India has shut down the internet more than 40 times in 2017. The government has now come out with rules to order such blackouts.

The communication ministry has issued new rules that allow the government to temporarily shut down phone and internet services during a “public emergency” or for “public safety”, according to a recent government notification.

Experts say the Temporary Suspension of Telecom Services (Public Emergency or Public Safety) Rules meant internet shutdowns could be carried out in a more organised manner, but they raised concerns over arbitrary censorship.

The notification said directions to suspend services shall not be issued except by the secretary to the government in the home ministry or by the secretary to the state government in-charge of the home department. It wasn’t immediately clear if the district magistrates would cease to have the power to order such internet blackouts. The government previously used Section 144 of the CrPC-- aimed at preventing “obstruction, annoyance or injury” -- to impose internet restrictions.

“ unavoidable circumstances, where obtaining of prior direction is not feasible, such order may be issued by an officer, not below the rank of a Joint Secretary to the Government of India, who has been duly authorised by the Union Home Secretary or the State Home Secretary,” the notification said.

India has shut down the internet more than 40 times in 2017, according to Software Freedom Law Centre’s Internet Shutdowns tracker. In June, the government attributed four such blackouts to violent protests in various states.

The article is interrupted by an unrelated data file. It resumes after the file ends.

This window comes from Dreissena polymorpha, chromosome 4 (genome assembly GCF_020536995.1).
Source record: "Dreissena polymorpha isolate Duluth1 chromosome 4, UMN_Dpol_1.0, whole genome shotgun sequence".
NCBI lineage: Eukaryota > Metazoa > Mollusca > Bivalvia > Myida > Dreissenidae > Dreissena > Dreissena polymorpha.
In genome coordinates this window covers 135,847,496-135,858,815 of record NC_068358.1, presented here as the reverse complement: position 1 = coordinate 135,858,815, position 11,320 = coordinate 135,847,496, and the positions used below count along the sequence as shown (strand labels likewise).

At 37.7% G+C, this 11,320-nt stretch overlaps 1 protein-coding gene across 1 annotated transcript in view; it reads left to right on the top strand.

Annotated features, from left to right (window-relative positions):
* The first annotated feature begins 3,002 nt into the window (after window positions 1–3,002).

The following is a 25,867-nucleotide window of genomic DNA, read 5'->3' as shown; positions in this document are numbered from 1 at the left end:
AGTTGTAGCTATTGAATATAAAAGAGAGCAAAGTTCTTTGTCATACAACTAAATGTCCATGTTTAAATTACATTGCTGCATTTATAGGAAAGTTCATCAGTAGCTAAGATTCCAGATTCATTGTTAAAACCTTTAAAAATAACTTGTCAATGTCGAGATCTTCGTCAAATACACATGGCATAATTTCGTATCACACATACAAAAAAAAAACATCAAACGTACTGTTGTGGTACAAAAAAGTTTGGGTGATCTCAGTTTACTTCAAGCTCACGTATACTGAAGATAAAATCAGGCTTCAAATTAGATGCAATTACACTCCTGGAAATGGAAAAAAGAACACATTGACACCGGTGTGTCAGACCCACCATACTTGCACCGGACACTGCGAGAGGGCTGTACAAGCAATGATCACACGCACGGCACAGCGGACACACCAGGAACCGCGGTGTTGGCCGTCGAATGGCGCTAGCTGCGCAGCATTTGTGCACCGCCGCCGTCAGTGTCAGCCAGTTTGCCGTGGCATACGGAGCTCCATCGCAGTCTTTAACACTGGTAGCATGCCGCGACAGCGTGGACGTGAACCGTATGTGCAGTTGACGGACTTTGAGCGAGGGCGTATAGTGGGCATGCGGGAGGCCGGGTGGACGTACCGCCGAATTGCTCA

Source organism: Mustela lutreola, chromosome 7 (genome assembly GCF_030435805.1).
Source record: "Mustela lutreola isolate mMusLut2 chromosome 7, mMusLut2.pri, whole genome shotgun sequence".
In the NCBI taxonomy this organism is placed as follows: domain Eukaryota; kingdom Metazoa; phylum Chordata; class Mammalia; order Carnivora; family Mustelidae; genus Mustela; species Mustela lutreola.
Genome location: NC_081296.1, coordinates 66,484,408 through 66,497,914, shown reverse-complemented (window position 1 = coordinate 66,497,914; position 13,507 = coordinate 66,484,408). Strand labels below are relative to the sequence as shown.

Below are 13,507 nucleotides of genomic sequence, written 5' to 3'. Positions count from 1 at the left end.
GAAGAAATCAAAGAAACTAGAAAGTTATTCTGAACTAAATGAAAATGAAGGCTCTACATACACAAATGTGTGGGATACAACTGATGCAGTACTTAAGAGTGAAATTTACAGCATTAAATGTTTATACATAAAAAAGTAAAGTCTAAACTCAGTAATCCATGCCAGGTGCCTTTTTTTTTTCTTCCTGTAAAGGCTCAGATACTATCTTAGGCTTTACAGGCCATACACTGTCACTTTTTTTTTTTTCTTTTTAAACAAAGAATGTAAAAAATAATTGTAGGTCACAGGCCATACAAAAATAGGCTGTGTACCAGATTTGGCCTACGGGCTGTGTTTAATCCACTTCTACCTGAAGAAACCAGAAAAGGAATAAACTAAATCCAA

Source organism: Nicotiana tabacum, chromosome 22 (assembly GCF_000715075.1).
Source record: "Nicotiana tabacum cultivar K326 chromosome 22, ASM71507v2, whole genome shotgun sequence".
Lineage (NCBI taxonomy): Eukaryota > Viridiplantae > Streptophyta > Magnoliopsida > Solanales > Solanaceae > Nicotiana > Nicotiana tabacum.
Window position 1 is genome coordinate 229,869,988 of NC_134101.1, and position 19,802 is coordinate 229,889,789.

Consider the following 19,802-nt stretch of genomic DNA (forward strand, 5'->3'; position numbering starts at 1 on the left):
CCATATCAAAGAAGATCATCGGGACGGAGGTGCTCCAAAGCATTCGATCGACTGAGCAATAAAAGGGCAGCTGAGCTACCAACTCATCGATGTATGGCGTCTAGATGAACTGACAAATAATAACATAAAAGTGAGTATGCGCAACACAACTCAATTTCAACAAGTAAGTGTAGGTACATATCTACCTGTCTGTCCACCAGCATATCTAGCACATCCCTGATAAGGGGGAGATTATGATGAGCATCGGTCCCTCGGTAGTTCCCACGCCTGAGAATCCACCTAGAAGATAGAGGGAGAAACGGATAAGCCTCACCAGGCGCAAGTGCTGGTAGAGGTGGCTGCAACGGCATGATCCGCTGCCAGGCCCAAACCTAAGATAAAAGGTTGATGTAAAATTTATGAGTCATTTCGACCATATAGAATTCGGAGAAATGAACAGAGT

The new rules were notified by the Department of Telecommunications on August 8. They don’t clearly define “public emergency” or “public safety”.

“These new rules are important. It (internet shutdown) was earlier happening on an ad hoc basis earlier. In Gujarat, the government once suspended the internet because it didn’t want people to cheat (in an exam),” Nikhil Pahwa, co-founder of Internet Freedom Foundation, told Hindustan Times .

“There were more cases of internet shutdown this year than the past year and they affect fundamental rights. One concern with the new rules is that they were issued without any public consultation or review by an independent panel. This is not the right approach, especially when it comes to something as important as internet use,” Pahwa said.

He said the government should start giving the reasons for internet shutdowns so the decisions are open to public scrutiny.

In May this year, the government said a clampdown was necessary for “public safety” in Kashmir after videos depicting alleged abuse of civilians by security forces sparked protests. There have been internet shutdowns the Valley more than 30 times in the past five years.

Steven Butler, Committee to Protect Journalist Asia’s programme coordinator, was quoted in an article as saying: “This new rule is a worrying sign India plans to continue arbitrarily shutting down the internet, a practice it needs to stop.”

The Internet Freedom Foundation, an organisation that advocates net neutrality, freedom and privacy, has listed its concerns over the new rules: